Should Schools Set Sliding Scales For Student Achievement?
It would be tough to find a slope that’s potentially more slippery than this one: public schools setting different achievement expectations for students based on their race and ethnicity.
But that’s exactly what’s happening in dozens of states that have received waivers from the U.S. Department of Education, allowing them to replace the more onerous provisions of No Child Left Behind with more flexible accountability measures. NCLB’s core premise was that all students – regardless of ethnicity, socioeconomic or special education status – would have to be proficient in reading, writing and math by the 2013-14 academic year. States were given leeway in setting their definitions of proficiency, and in deciding how best to move students toward the final goal.
But with the reauthorization of the Elementary and Secondary Education Act more than seven years overdue (and a congressional stalemate unlikely to be solved anytime soon), U.S. Education Secretary Arne Duncan began authorizing waivers. In exchange, states agreed to adopt specific reform measures that were in line with President Obama’s education reform agenda, and to establish accountability measures for charting student progress.
So far 34 states and the District of Columbia have been granted NCLB waivers, and were permitted to reset the achievement bar for academic performance. And now it gets tricky: While all individual students are ostensibly still expected to reach proficiency in core subjects, some states have adjusted their “annual measurable objectives” for schools so that the percentage of students that must show progress on standardized tests varies by race and ethnic groups. In Florida, for example, 90 percent of Asian students, 88 percent of whites, 81 percent of Hispanics and 74 percent of blacks will be expected to demonstrate proficiency on the state’s reading assessments by 2018. A similar sliding scale has been set for mathematics.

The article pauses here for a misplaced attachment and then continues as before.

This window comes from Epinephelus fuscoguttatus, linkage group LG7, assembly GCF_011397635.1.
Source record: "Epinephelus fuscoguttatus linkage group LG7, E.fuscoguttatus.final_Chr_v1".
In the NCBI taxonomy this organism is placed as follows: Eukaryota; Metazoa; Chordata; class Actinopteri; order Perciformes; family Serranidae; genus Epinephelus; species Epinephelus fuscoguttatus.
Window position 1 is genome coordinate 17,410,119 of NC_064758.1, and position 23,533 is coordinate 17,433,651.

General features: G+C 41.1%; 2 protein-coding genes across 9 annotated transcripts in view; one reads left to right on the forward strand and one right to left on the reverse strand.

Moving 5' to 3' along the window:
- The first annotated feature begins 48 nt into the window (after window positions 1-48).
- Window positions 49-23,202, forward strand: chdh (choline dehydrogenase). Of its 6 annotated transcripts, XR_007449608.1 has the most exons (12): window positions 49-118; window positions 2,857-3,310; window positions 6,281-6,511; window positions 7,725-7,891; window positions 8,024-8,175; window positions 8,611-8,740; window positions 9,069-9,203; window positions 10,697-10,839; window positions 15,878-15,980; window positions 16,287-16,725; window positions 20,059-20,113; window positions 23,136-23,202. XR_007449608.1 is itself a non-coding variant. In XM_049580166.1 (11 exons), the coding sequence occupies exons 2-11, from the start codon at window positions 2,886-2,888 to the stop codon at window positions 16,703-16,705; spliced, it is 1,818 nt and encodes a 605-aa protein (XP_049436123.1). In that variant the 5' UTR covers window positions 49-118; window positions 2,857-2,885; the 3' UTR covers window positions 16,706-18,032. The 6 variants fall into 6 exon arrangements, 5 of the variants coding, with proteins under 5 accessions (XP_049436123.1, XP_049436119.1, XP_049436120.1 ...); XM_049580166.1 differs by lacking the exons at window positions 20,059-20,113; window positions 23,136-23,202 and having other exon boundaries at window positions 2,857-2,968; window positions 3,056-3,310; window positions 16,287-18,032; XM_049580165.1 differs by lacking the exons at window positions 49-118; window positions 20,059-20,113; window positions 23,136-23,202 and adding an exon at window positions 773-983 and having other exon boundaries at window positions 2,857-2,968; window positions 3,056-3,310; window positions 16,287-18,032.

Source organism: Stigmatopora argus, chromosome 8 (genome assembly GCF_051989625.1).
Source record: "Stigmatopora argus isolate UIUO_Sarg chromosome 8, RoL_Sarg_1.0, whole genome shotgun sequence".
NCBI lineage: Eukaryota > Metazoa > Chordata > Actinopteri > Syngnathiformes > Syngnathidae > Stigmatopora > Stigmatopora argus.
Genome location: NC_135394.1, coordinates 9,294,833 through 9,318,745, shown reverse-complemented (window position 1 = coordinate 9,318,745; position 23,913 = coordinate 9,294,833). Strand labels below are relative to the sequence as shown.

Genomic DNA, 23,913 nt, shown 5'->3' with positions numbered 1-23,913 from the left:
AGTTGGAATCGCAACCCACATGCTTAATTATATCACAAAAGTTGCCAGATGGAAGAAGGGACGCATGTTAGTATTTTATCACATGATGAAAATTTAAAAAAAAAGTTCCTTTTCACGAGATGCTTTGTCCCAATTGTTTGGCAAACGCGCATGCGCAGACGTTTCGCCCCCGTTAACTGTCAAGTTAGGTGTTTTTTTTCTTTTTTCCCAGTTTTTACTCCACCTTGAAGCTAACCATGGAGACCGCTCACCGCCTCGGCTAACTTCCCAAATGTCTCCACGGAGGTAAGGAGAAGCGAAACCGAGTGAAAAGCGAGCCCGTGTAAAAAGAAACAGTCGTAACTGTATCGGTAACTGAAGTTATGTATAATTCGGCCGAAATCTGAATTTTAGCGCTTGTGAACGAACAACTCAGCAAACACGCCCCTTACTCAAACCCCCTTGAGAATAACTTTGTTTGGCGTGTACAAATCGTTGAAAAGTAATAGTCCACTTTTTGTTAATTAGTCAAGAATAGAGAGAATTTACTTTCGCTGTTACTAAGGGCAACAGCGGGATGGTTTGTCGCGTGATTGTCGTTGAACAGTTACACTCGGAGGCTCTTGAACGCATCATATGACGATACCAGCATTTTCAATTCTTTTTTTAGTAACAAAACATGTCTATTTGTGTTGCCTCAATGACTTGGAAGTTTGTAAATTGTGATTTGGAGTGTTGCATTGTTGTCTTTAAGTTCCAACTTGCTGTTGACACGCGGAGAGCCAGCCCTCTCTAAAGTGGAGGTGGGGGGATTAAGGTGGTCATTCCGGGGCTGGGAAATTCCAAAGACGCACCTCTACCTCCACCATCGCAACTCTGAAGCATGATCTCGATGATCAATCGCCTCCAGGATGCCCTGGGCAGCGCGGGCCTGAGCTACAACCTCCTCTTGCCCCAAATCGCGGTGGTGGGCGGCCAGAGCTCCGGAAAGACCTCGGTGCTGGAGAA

Supporters of such measures contend this approach is the only realistic path to widescale school improvement. Critics argue that lower expectations for minority students will ultimately translate into lower outcomes.
Drawing particularly fierce opposition was Virginia’s initially proposed new policy, which would have required just 57 percent of black students to be proficient in math by 2017. An early critic was Andy Rotherham of Bellwether Education Partners, a national nonprofit in Washington, D.C. that focuses on improving opportunities for low-income students. Writing in the Washington Post, Rotherham argued that the “debilitating message” the Dogwood State was sending to students, parents and educators was “together but unequal.” (The U.S. Department of Education has since ruled that Virginia’s policy went too far and worked with the state to renegotiate a more ambitious plan.)
Here’s what we do know: There is a stubborn achievement gap for Hispanic students and black students nationwide. In turn, that’s translated into an opportunity gap, as well. Minority students are not just scoring lower than their white peers on high-stakes tests, they are also getting less access to the most qualified teachers, the best schools, and the most expansive academic opportunities.
So, how did addressing those gaps translate into resetting the achievement bar by student ethnicity? When Congress was still actively debating the ESEA reauthorization back in 2010, the Education Trust, an advocacy organization based in Washington, D.C., proposed a comprehensive set of recommendations. Those included a requirement that states cut in half the gap between where each group of students start and 100 percent proficiency within six years, and to aim to reduce their student achievement gaps by 50 percent. While the reauthorization stalled, the U.S. Department of Education decided to include “cut the gap in half” as one of the options states could choose to satisfy the accountability requirement of the waiver application process.
Some states are hewing closely to the Ed Trust’s original blueprint. Others have appropriated the name but are not operating within the initiative’s suggested framework. (More on that problem in a just a moment.)